@buddhu - Thanks, that was a great response, and is exactly the kind of mindset I was hoping for. I realize my original post was a little muddled, and didn't have good direction nor a really clear question to it. Anyways, I'm entirely sure that I did not mean what I said when I said sustain. Note sure entirely what I was thinking at the time. What I really want is something to play with backup strumming (specifically, as you said, to back up vocals) and also something that I can play with finger picking to get some arpeggiated type stuff going on. I'm just learning some basic mandolin crosspicking, but that is not even close to the same.

I do have probably larger than normal hands, so I'm not worried about larger fret spacings, but I'm also comfortable with smaller ones from mandolin, not sure how these would compare. I am in CT, I've done a little bit of searching but haven't found any shops around, but I'll look some more before I give up.

From my lookings around, my inkling before posting this was that something in the $200-400 range, having a solid wood body was probably where I am thinking I want to be. You seem to have confirmed that suspicion. I will be continuing my search, thanks again for the advice.

@Spooner - Thanks for the links, I will be checking them out now! Sounds like they could be very helpful.

GX9901
05-08-2009, 04:46 PM
Right now it seems to be a great time for fairly inexpensive solid wood ukes as there are many offerings from Kala, Ohana, and Mainland that are in your $200-400 price range.

Going up a level price-wise, you're looking at Ponos, Honus, and LoPrinzi model A. For $550, a LoPrinzi (http://www.augustinoloprinzi.com/)model A (check here (http://www.kiwayaukuleles.com/loprinziukuleles.html)for all models) is tough to beat. It is an instrument that's on par with the Hawaiian factory made ukes (KoAloha, Kamaka, Kanile'a, etc.) but somehow priced a level below.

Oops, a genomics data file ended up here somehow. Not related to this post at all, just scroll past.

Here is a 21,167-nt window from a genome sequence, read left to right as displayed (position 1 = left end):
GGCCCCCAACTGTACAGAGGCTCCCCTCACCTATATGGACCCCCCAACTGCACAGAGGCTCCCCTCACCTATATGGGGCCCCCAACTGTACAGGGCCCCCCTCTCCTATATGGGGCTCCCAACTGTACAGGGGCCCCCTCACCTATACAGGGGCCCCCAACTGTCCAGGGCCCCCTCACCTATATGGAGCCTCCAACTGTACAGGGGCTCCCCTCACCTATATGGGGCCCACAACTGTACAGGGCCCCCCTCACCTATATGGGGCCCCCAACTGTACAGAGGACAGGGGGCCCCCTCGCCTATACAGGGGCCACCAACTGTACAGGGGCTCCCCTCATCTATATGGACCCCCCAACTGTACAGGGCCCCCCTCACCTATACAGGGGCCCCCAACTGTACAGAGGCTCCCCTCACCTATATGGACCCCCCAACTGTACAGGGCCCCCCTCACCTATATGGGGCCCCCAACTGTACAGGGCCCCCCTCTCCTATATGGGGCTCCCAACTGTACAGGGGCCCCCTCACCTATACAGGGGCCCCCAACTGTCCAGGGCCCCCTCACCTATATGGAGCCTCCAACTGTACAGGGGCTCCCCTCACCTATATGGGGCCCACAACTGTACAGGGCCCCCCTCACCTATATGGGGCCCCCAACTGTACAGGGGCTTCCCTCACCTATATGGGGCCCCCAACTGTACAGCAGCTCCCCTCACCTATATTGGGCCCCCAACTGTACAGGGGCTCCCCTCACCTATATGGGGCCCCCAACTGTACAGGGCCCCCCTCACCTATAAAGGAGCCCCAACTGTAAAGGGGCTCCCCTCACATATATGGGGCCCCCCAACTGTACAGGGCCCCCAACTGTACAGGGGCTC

You should probably browse around these brands on musicguymic's ebay shop (http://stores.ebay.com/Musicguymics-Room) and Mainland Ukulele (http://www.mainlandukes.com) to see if anything tickles your fancy. Have fun with your search!

Ukuleleblues
05-09-2009, 02:17 AM
Buy a solid wood uke. If you get one without the binding, inlays and figured woods you will have a choice of a whole bunch of solid mahogany ukes from $175 - $250. All of the above mentioned appointments are expensive to add and don't make it sound better, just look better.

ichadwick
05-09-2009, 08:40 AM
There are a dozen or so makes of good quality ukes in the $200-$500 US range, depending on size, pickups, cutaway, etc. Look at Mainland, Kala, Ohana, Lanikai, Fender, Fluke and Pono to start. I have several models reviews on my ukulele page.

As a mandolin player, you'll find most of the scale lengths accessible. Soprano is 13", concert 15" and tenor (my favourite) 15".

With the exception of the Fluke which has a laminated top, I'd recommend you stick with solid wood tops - you will appreciate the difference and not need feel the need to upgrade as quickly.

Harold O.
05-10-2009, 07:47 AM
About a month ago I posted a comparison between my Ohana TK 35G and Fender Nohea. They are right in your price range and the sound file will give you some idea of the how similar instruments can produce different sound.
http://www.ukuleleunderground.com/fo...ad.php?t=12213

There's also no harm in getting a $100 uke and learning to play. Then stepping up from there. After playing a more basic instrument, you will have a better appreciation/understanding of the difference in build, materials, sizes, etc. of the ukulele at large. Of course, that's usually when UAS chimes in...

Ahnko Honu
05-10-2009, 08:03 AM
If you're after a nice quality great sounding solid top ukulele at a great price that you won't be in any rush to upgrade from the Kala spruce top series are hard to beat.

Intrigued
05-12-2009, 09:49 AM
So do you guys think that this might fit well into my expectations?

http://cgi.ebay.com/Kala-ka-asmc-SOLID-MAHOGANY-CONCERT-UKULELE-Package_W0QQitemZ330329661871QQihZ014QQcategoryZ16 224QQcmdZViewItemQQ_trksidZp1742.m153.l1262

I am going to try to see if I can find any sound samples of this model for comparison, and I'm also going to keep looking around. This sounds like it may be basically what I am looking for though. It would actually still be getting away cheaper than I really expected.

I am very interested in some of the other woods, which I think are beautiful (koa/mango), but haven't been able to find solid varieties unless you jump to something like double the price of the one above.

edit:
I've also seen these seemingly comparable Ohana models

http://cgi.ebay.com/Ohana-CONCERT-solid-Mahogany-CK-35G-gloss-ukulele-w-cs_W0QQitemZ330328578448QQcmdZViewItemQQssPageName ZRSS:B:SRCH:US:101

Does anyone have experience with this one vs the other?

ScottieUke
05-13-2009, 11:36 AM
Hey dude!